Book Reviews -- By: Lilly Park
JDFM 3:2 (Spring 2013) p. 78
A Vision for the Aging Church: Renewing Ministry for and by Seniors. By James M. Houston and Michael Parker. Downers Grove, IL: IVP Academic, 2012, 279 pp., $24.00.
“This book represents an effort to join science and religion in ways that most positively impact the partnership between today’s churches and seniors” (11). With this self-imposed mandate, James Houston and Michael Parker begin their journey through the five fascinating sections of their book. The authors have the credentials to live up to their stated purpose. Houston, an octogenarian seminary professor, and Parker, a retired army officer and professor of geriatric medicine, utilize past and current research as they present new alternatives for ministry with senior adults.
Houston and Parker present a case for hope not despair as Christians move into “old age.” In so doing, they “address the part today’s church must play in meeting the demands and embracing the opportunities of senior living” (22). The authors’ approach is to ensure that seniors age well (22). Houston and Parker “propose the idea that longer lives can be more fulfilled lives,” and they reject the idea that age should restrict the function and value of senior adults in contemporary society (23).
Organizationally, the book begins with a discussion of society’s ageist view of mature adults, moves through biblical and historical themes of aging, to solutions for the aging church, presents a description of successful senior living, and closes with a treatment of end-of-life matters. Five appendices are included.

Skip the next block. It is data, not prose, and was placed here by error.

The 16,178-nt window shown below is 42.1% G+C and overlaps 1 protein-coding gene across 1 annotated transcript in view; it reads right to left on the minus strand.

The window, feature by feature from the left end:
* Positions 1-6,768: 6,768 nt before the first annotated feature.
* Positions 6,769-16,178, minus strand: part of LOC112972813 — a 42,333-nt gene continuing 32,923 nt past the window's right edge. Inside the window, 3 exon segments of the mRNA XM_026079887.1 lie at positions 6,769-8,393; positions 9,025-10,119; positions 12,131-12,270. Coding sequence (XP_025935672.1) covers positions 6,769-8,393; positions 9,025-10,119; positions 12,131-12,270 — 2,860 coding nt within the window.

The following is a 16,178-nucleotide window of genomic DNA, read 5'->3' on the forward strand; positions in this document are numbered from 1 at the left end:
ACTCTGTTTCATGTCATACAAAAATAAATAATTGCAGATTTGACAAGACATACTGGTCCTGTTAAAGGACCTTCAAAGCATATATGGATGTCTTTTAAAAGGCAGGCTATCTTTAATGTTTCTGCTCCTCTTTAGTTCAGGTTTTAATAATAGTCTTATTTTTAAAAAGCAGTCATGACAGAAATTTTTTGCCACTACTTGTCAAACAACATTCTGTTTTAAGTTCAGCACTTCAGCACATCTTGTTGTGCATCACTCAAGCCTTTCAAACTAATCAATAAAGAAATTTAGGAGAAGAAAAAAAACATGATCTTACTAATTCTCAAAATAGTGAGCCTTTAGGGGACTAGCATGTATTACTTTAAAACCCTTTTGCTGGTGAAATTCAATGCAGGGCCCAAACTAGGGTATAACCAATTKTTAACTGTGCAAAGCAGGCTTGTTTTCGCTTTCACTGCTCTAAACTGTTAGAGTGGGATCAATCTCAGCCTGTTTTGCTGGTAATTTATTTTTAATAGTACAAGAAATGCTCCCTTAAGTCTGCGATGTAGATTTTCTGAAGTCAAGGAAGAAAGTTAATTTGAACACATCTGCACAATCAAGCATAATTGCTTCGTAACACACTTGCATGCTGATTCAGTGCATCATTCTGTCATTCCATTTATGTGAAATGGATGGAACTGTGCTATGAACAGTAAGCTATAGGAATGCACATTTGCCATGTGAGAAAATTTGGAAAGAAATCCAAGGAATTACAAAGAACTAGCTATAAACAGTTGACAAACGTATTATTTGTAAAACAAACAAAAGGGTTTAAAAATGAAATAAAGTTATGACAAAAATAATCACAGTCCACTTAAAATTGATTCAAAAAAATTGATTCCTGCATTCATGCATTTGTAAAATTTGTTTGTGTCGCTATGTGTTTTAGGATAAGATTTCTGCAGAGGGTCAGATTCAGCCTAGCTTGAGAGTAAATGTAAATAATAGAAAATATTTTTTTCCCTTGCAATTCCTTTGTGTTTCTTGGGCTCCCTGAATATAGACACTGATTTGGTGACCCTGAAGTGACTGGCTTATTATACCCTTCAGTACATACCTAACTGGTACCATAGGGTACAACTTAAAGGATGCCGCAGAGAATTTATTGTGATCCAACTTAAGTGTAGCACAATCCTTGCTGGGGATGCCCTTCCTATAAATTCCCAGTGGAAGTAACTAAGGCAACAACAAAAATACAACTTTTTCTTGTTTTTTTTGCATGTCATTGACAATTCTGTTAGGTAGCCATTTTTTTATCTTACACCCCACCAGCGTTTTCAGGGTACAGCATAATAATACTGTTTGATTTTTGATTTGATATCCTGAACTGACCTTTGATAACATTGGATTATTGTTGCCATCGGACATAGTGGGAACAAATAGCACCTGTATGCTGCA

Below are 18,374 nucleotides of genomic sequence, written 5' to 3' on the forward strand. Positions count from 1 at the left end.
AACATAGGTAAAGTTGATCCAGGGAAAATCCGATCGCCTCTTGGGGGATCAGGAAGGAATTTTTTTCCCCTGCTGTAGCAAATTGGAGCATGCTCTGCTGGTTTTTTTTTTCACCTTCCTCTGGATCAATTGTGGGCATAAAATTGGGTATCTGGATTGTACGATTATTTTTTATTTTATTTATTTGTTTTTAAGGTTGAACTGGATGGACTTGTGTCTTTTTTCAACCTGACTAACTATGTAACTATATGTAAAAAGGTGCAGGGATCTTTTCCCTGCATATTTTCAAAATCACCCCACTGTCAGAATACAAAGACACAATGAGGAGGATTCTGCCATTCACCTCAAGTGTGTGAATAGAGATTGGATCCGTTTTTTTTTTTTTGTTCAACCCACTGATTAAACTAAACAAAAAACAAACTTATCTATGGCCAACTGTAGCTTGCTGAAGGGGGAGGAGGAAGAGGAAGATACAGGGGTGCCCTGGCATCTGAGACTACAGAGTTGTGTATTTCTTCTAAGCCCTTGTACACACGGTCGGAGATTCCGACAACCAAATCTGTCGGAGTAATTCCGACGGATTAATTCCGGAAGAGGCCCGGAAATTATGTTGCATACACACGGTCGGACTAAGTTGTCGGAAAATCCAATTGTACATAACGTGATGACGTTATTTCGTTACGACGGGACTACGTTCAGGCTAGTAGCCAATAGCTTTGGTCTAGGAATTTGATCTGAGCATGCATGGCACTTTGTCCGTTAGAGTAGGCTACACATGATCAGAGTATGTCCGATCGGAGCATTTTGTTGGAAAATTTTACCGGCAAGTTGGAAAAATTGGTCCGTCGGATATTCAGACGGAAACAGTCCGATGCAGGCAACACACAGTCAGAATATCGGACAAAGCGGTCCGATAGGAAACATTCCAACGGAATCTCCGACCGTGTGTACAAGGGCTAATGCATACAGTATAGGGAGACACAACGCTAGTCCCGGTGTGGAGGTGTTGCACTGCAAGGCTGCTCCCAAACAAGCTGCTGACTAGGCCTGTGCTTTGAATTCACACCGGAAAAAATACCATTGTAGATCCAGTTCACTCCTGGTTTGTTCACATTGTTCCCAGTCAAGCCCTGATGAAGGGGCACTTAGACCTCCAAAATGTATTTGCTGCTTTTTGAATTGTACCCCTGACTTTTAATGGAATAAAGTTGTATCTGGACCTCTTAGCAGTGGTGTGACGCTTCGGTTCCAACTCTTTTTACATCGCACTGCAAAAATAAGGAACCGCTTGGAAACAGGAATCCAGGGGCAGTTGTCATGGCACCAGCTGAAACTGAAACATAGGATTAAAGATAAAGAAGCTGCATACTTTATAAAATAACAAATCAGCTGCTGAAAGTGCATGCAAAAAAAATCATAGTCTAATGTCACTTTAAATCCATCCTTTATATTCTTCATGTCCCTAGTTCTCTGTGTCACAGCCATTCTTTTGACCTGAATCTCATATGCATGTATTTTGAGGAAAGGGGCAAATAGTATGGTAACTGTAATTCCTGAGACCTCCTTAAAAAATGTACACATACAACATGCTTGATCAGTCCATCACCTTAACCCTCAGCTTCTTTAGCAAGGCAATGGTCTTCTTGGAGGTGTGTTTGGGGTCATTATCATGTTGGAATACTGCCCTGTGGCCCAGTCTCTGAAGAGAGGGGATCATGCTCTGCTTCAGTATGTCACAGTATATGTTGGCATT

At the heart of their work, Parker and Houston present a model for successful aging as elders “avoid disease and disability, maximize cognitive and physical fitness, remain actively engaged in life through volunteerism and continue to learn and grow spiritually” (142). The Houston/Parker model makes use of current church/academic/governmental relationships and focuses on the lives of seniors and their adult children. Additionally, research and interventions in local communities allow these agencies to provide care for both the aging and their families. Through careful group planning, according to Houston and Parker, aging adults and their families will be enabled to live successfully as they embrace old age (142).
Beyond their comprehensive model for senior adult ministry, the authors make several interesting observations and recommendations. First, they insist that churches must focus on ministry “to” and “from” senior adults (32). In other words, churches must move beyond “doing ministry for” senior adults to leading seniors “to ministry to others.” As the au...
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